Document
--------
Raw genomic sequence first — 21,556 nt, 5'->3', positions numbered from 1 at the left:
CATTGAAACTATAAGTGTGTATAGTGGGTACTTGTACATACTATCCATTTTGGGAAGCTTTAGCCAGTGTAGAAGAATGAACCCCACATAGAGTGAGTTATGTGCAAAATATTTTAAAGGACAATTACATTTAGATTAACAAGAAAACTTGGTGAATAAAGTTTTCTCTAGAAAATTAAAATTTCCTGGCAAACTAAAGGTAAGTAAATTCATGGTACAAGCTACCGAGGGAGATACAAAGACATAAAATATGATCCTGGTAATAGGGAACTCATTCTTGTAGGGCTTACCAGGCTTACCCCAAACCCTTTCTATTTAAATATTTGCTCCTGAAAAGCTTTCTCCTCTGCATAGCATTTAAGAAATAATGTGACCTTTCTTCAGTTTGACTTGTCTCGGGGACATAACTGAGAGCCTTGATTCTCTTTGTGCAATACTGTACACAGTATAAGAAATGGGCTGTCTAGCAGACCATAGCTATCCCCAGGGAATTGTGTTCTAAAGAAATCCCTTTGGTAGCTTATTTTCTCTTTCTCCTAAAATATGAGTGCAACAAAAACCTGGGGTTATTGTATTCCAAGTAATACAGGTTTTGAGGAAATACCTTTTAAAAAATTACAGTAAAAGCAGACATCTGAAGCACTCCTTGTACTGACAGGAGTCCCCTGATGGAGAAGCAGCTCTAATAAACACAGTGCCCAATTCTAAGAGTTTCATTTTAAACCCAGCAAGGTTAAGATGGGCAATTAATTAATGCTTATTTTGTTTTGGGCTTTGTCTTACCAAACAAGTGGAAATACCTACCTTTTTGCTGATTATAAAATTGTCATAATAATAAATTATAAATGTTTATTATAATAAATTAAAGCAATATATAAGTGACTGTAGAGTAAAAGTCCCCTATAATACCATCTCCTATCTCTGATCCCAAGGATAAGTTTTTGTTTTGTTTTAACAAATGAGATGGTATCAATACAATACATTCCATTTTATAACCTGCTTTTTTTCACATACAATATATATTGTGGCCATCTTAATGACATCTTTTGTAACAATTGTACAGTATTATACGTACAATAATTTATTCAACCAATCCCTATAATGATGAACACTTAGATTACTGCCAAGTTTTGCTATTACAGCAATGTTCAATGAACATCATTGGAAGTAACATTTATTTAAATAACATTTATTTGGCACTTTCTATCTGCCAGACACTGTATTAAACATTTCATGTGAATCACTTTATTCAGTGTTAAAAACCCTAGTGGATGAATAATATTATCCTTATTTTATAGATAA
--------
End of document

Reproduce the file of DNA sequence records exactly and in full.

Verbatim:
Raw genomic sequence first — 21,556 nt, 5'->3', positions numbered from 1 at the left:
CATTGAAACTATAAGTGTGTATAGTGGGTACTTGTACATACTATCCATTTTGGGAAGCTTTAGCCAGTGTAGAAGAATGAACCCCACATAGAGTGAGTTATGTGCAAAATATTTTAAAGGACAATTACATTTAGATTAACAAGAAAACTTGGTGAATAAAGTTTTCTCTAGAAAATTAAAATTTCCTGGCAAACTAAAGGTAAGTAAATTCATGGTACAAGCTACCGAGGGAGATACAAAGACATAAAATATGATCCTGGTAATAGGGAACTCATTCTTGTAGGGCTTACCAGGCTTACCCCAAACCCTTTCTATTTAAATATTTGCTCCTGAAAAGCTTTCTCCTCTGCATAGCATTTAAGAAATAATGTGACCTTTCTTCAGTTTGACTTGTCTCGGGGACATAACTGAGAGCCTTGATTCTCTTTGTGCAATACTGTACACAGTATAAGAAATGGGCTGTCTAGCAGACCATAGCTATCCCCAGGGAATTGTGTTCTAAAGAAATCCCTTTGGTAGCTTATTTTCTCTTTCTCCTAAAATATGAGTGCAACAAAAACCTGGGGTTATTGTATTCCAAGTAATACAGGTTTTGAGGAAATACCTTTTAAAAAATTACAGTAAAAGCAGACATCTGAAGCACTCCTTGTACTGACAGGAGTCCCCTGATGGAGAAGCAGCTCTAATAAACACAGTGCCCAATTCTAAGAGTTTCATTTTAAACCCAGCAAGGTTAAGATGGGCAATTAATTAATGCTTATTTTGTTTTGGGCTTTGTCTTACCAAACAAGTGGAAATACCTACCTTTTTGCTGATTATAAAATTGTCATAATAATAAATTATAAATGTTTATTATAATAAATTAAAGCAATATATAAGTGACTGTAGAGTAAAAGTCCCCTATAATACCATCTCCTATCTCTGATCCCAAGGATAAGTTTTTGTTTTGTTTTAACAAATGAGATGGTATCAATACAATACATTCCATTTTATAACCTGCTTTTTTTCACATACAATATATATTGTGGCCATCTTAATGACATCTTTTGTAACAATTGTACAGTATTATACGTACAATAATTTATTCAACCAATCCCTATAATGATGAACACTTAGATTACTGCCAAGTTTTGCTATTACAGCAATGTTCAATGAACATCATTGGAAGTAACATTTATTTAAATAACATTTATTTGGCACTTTCTATCTGCCAGACACTGTATTAAACATTTCATGTGAATCACTTTATTCAGTGTTAAAAACCCTAGTGGATGAATAATATTATCCTTATTTTATAGATAA